Top Beds Police officer's fall from grace after lying about affair with junior colleague

A high-ranking Bedfordshire Police officer was found to have committed gross misconduct after lying to senior officers about an affair with a colleague.

Saturday, 3rd October 2020, 1:51 pm
Updated Saturday, 3rd October 2020, 2:56 pm

Supt Nick Lyall, 46, faced three charges of "acting without honesty and integrity" after denying the affair with a female staff member to senior officers when questioned in November 2019.

But an investigation went on to reveal Supt Lyall had exchanged 3,500 messages with the woman - known only as 'Miss A' - using his police smartphone.

Yesterday (Friday), a three week misconduct hearing concluded at Wyboston Lakes Resort, with the four charges found proved against Supt Lyall.

Supt Nick Lyall

Two other charges were dismissed by the panel.

Miss A herself revealed to investigators that the affair had been entirely consensual, and there was no suggestion Supt Lyall had abused his position.

However, she became "miffed" once investigators told her he denied the relationship, and had even accused her of lying.

Speaking after the hearing, temporary assistant chief constable Sharn Basra said: "The public rightfully expect our officers to be honest and trustworthy in everything they do.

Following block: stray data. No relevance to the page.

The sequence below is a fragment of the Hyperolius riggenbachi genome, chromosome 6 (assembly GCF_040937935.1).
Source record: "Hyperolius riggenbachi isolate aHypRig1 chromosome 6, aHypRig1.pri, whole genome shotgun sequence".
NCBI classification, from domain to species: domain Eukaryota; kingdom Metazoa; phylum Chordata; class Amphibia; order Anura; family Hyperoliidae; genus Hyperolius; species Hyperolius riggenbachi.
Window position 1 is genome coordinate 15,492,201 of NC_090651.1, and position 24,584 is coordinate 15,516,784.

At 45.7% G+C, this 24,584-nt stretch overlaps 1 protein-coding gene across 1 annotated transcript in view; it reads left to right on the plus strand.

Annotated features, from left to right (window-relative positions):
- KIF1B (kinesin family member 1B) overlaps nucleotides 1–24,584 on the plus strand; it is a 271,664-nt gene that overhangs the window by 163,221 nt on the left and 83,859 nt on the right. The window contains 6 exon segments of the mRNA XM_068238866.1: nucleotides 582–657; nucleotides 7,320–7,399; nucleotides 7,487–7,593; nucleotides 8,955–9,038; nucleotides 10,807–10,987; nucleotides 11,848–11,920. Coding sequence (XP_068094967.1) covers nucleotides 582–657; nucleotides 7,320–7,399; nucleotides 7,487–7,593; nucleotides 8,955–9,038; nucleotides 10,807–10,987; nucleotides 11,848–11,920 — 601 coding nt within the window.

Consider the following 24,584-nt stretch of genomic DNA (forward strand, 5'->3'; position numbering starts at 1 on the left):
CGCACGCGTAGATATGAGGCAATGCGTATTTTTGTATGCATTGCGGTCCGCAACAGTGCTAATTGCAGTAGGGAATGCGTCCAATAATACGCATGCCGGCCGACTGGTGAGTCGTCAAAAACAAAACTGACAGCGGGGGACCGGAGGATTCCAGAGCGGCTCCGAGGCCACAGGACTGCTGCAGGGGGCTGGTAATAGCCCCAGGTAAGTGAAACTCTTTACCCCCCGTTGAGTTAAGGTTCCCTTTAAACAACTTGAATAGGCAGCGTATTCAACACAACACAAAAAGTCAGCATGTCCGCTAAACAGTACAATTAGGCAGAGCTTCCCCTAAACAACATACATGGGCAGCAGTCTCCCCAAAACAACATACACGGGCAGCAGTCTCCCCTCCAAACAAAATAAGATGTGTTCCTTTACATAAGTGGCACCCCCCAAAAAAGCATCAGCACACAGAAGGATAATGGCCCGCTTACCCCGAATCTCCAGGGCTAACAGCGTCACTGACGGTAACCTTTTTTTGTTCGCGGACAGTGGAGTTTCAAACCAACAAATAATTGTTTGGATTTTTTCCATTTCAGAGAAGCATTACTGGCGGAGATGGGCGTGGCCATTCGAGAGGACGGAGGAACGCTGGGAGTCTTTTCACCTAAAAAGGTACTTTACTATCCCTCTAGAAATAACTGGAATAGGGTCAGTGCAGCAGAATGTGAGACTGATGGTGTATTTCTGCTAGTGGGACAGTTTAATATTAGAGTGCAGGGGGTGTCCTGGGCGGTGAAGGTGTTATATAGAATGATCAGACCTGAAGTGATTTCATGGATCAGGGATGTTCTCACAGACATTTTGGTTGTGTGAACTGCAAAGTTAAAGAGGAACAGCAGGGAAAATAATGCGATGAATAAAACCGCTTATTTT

"Senior officers in this force need to make incredibly difficult decisions under pressure on a daily basis.

"Any distrust between officers in such an environment could be catastrophic.

"Superintendent Nick Lyall’s behaviour fell well short of the standards we expect and this case shows we will not tolerate such behaviour.”

Supt Lyall had recently been promoted to chief superintendent in October 2019, when an anonymous source contacted Crimestoppers to report details about the affair with Miss A.

An investigation was undertaken by DCS Amanda Bell, head of professional standards across Beds, Herts and Cambs police forces.

Giving evidence, DCS Bell said her team often received malicious allegations about officers.

But, she said: "Miss A was telling us that there was no sex on duty and it was a short-term relationship.

"It's not uncommon for people to form relationships and have affairs at work.

"We're not the moral police."

DCS Bell initially found there was no case to answer regarding the affair, and arranged a risk management meeting with Supt Lyall on November 2, 2019, to offer advice around professionalism in the workplace.

But things took a different turn when Supt Lyall denied the affair during that meeting. He went on to repeat the lie to a further two senior officers over the following days.

An in-depth investigation was then launched, which revealed evidence on his police smartphone.

Supt Lyall subsequently admitted the relationship and claimed he had lied because he "panicked" when questioned. His defence team said he suspected a rival officer of being the anonymous source to Crimestoppers.

He remains suspended pending the outcome of a further hearing to decide on the sanctions.